PARIS – Across France, more than 300 people have reported being pricked out of the blue with needles at nightclubs or concerts in recent months. Doctors and multiple prosecutors are on the case, but no one knows who’s doing it or why, and whether the victims have been injected with drugs — or indeed any substance at all.
Club owners and police are trying to raise awareness, and a rapper even interrupted his recent show to warn concert-goers about the risk of surprise needle attacks.
It's not just France: Britain’s government is studying a spate of “needle spiking” there, and police in Belgium and the Netherlands are investigating scattered cases too.
On May 4, 18-year-old Tomas Laux attended a rap concert in Lille in northern France, where he smoked a bit of marijuana and drank some alcohol during the show. When he came home, he told The Associated Press, he was feeling dizzy and had a headache – and he spotted a strange little skin puncture on his arm and a bruise.
The next morning, the symptoms didn’t disappear and Laux went to his doctor, who advised him to go to the emergency room. Medics confirmed evidence of a needle prick, and Laux was tested for HIV and hepatitis. His results came out negative, like other victims' so far.
“I've given up going to concerts since it happened," Laux said.
Hundreds of kilometers (miles) away, Leanne Desnos recounted a similar experience after going to a club in the southwest city of Bordeaux in April. Desnos, also 18, passed out the next day, and felt dizzy and had hot flashes while at a fast food restaurant. When she got home, she realized she had an injection mark on her arm. After having seen testimony on social media about the mystery pricks, she went to a clinic to get tested for infections. She is still awaiting results.
People from Paris, Toulouse, Nantes, Nancy, Rennes, and other cities around France have reported being pricked with a needle without their knowledge or permission. The targeted individuals, who are mostly women, show visible marks of injection, often bruises, and report symptoms like feeling groggy.
France’s national police agency says 302 people have filed formal complaints about such needle pricks. Several police investigations are ongoing in different regions, but no suspect has been arrested yet, no needle has been found and the motive remains unclear.
No victims have reported sexual assault; one said he was robbed, in Grenoble in April, according to Le Monde newspaper.
Two people tested positive for GHB, and they might have ingested the drug in a drink, according to an official with the national police agency. GHB, a powerful anesthetic used by predators seeking to sexually abuse or assault victims, can be detected in the urine only for 12 hours, the police official said.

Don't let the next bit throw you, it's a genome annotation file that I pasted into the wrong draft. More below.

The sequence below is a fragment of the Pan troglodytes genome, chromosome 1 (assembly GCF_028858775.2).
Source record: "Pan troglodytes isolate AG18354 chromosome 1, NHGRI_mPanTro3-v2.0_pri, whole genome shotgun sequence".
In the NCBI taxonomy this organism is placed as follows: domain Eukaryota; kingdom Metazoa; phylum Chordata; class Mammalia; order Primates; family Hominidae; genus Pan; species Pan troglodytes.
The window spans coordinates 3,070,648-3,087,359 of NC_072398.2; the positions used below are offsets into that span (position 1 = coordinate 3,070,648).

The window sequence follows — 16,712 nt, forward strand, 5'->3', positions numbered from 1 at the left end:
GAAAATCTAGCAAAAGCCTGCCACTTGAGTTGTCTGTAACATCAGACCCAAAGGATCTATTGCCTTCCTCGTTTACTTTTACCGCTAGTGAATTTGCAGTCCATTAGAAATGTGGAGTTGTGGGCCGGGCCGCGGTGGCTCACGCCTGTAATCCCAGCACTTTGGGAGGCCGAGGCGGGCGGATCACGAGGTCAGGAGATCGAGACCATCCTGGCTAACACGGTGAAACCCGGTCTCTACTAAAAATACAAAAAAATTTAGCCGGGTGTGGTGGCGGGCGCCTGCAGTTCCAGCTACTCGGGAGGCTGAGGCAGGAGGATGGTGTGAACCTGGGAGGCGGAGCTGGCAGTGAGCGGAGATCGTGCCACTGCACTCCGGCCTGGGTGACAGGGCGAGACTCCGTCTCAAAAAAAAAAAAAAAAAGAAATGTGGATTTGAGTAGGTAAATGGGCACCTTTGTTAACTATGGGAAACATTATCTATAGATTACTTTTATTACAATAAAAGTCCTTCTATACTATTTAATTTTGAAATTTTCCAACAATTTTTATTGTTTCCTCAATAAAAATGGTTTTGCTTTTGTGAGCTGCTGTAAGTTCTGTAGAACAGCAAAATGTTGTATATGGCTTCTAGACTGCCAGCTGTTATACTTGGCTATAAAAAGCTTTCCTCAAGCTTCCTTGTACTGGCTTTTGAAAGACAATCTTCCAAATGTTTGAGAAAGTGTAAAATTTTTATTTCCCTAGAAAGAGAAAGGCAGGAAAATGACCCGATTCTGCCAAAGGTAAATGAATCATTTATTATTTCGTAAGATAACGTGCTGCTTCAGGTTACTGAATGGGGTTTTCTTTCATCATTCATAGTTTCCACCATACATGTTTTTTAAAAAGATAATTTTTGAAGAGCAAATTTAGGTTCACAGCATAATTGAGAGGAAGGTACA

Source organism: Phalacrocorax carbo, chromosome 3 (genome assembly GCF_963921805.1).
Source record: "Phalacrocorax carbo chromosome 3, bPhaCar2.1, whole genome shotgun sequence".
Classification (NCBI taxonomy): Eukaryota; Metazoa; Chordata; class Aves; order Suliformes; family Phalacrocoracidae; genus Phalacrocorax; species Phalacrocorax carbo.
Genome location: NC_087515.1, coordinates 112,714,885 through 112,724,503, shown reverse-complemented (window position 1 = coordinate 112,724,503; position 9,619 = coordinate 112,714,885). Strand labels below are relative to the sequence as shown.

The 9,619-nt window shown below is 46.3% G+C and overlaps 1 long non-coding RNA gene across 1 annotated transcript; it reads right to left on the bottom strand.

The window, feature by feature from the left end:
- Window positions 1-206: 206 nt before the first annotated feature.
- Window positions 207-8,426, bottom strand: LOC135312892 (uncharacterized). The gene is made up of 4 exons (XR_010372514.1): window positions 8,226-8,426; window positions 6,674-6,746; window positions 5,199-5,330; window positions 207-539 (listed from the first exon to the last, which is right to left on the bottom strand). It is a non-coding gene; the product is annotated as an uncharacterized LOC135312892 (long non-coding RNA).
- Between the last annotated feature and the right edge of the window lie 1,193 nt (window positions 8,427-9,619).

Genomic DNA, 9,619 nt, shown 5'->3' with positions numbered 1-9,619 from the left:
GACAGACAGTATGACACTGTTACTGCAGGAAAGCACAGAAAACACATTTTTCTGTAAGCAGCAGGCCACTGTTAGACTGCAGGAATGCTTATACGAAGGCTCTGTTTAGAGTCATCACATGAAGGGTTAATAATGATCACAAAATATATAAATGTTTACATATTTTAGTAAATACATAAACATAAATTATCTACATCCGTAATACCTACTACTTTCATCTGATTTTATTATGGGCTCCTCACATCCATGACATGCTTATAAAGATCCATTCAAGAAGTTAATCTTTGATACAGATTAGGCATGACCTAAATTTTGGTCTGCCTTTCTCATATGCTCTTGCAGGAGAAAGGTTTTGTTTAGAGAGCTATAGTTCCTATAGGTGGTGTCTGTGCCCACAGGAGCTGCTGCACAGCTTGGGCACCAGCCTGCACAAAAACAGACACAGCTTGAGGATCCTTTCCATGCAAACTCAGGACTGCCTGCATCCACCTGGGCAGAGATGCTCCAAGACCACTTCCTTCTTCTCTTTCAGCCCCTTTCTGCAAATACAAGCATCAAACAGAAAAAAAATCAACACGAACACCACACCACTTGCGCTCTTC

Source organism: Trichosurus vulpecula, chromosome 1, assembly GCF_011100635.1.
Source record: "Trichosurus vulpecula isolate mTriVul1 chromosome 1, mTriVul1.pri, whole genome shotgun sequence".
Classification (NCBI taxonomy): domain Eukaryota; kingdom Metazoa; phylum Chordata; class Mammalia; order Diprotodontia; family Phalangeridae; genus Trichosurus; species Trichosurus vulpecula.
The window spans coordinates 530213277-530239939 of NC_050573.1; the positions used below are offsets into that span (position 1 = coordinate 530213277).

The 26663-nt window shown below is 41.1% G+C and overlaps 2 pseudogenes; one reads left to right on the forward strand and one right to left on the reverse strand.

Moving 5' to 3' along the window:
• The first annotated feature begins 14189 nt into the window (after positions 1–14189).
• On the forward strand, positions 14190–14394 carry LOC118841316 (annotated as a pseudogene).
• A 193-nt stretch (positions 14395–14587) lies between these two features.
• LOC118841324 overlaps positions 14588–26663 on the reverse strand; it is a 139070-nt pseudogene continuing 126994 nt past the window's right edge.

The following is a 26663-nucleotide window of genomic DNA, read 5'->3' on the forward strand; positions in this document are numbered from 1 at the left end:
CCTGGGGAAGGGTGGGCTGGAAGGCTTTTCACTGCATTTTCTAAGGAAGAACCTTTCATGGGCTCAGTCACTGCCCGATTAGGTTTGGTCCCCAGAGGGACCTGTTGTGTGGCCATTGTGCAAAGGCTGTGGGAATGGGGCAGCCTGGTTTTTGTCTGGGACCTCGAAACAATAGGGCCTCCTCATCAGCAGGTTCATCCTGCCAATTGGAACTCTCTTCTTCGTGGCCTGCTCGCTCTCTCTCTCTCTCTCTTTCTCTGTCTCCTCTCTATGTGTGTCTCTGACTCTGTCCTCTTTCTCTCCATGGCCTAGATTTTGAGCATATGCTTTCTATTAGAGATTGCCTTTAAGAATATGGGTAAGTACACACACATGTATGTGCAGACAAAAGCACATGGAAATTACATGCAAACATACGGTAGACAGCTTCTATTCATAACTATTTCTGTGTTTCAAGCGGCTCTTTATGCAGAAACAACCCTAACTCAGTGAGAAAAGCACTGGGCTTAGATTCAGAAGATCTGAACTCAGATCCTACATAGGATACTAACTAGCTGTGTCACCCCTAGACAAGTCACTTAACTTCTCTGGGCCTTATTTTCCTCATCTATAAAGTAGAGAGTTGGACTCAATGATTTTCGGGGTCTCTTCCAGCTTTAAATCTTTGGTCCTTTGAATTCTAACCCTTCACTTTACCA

The official and a doctor who is taking a leading role in dealing with the phenomenon expressed doubt that the nightclub pricks contained GHB, noting that to penetrate via needle, the drug needs to be injected for several seconds, which most victims would notice.
“We didn’t find any drugs or substances or objective proof which attest to ... administration of a substance with wrongful or criminal intent. What we fear the most is people contracting HIV, hepatitis or any infectious disease” from the jabs, said Dr. Emmanuel Puskarczyk, head of the poison control center of the eastern French city of Nancy.
In the Nancy hospital, a special procedure has been created to optimize care of victims. Patients who show symptoms like grogginess are treated, and blood and urine samples are kept for five days in case any want to press charges.
“Each case is different. We see injection marks, but some people don’t have symptoms. When potential victims have symptoms like discomfort or black holes (in their memory), they are not specific," Puskarczyk said.
The police official, who was not authorized to be publicly named according to national police policy, said: "At this stage, we can’t talk about a specific modus operandi. There aren’t any similarities between the cases. The only thing similar is that people are being injected with a needle in a festive context in different places in France."
With club-goers expressing fear on social networks and media coverage fueling anxiety, the French Interior Ministry launched a national awareness campaign this month. Police are handing out leaflets to clubbers and discussing prevention measures with club owners.
In the U.K., Parliament issued a report in April on drink and needle spiking in pubs and nightclubs after a sudden surge in such incidents last year. It said police reported about 1,000 cases of needle injection across the country around October 2021, when droves of students returned to campuses after coronavirus restrictions eased.
However, the parliament report said there was a lack of data to judge how serious the issue is. It’s not clear whether anyone has been prosecuted for needle spiking, or how many victims were injected with a drug or other substance.
“No-one knows how prevalent spiking is, whether by drink, drug or needle, and no-one knows what causes perpetrators to do it. Anecdotal evidence suggests the practice is widespread and dangerous,” it said.
A series of similar incidents involving people pricked with needles at nightclubs, a soccer game and during the Belgian Pride parade have been reported in neighboring Belgium. Last month, the Brussels prosecutor’s office opened two investigations following complaints from women who said they were jabbed during the pride parade in downtown Brussels. Organizers of the march said in a statement they were informed of several cases and urged potential victims to get checked at hospitals.
Back in France, as investigations continue with no perpetrators found, rapper Dinos interrupted his concert in Strasbourg this week to warn his fans about the risks, and insisted: “This has to stop.”
Sylvia Hui in London and Samuel Petrequin in Brussels contributed.